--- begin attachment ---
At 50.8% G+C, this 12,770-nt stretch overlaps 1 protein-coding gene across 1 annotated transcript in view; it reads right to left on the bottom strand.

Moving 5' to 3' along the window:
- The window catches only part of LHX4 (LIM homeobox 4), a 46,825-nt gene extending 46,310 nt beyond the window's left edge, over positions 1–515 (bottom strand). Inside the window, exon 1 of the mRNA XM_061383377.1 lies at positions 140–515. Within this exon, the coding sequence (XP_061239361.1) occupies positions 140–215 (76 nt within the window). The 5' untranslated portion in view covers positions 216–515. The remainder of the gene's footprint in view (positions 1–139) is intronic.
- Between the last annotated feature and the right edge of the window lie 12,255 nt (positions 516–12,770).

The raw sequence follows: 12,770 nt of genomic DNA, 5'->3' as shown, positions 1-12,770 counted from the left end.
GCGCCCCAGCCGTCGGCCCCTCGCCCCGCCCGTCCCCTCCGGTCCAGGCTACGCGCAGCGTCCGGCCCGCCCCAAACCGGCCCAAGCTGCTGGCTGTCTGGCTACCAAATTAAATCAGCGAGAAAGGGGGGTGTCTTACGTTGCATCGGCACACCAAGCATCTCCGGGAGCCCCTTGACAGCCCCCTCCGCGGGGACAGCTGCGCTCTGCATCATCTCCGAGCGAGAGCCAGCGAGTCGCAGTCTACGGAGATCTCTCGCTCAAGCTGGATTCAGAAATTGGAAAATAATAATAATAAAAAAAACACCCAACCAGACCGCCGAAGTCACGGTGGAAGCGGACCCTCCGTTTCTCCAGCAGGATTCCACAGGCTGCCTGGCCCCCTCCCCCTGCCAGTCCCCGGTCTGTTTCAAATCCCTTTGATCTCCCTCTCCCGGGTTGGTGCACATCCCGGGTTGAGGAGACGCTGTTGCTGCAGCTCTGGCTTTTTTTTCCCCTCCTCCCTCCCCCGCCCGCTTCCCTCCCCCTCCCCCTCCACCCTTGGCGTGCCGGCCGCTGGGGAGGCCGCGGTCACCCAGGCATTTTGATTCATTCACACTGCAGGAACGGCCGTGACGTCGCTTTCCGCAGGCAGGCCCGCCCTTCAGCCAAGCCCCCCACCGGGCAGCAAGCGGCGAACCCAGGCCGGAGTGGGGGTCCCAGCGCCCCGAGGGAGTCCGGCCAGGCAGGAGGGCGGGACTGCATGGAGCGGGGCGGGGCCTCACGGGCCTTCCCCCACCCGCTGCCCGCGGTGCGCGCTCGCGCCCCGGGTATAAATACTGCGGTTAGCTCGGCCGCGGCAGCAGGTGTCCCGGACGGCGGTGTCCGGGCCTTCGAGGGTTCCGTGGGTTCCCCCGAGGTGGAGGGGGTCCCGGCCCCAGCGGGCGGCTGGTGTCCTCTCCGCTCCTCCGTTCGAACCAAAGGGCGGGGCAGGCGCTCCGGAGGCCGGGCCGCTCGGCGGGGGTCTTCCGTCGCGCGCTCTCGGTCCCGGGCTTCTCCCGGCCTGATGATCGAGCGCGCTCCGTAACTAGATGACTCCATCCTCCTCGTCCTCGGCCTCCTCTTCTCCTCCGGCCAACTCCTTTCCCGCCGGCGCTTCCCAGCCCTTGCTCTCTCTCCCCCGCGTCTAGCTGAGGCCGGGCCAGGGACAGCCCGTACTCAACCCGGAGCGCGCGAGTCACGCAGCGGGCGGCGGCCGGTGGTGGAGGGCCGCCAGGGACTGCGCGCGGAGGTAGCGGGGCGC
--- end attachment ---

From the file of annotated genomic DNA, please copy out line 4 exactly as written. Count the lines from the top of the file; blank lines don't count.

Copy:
- Between the last annotated feature and the right edge of the window lie 12,255 nt (positions 516–12,770).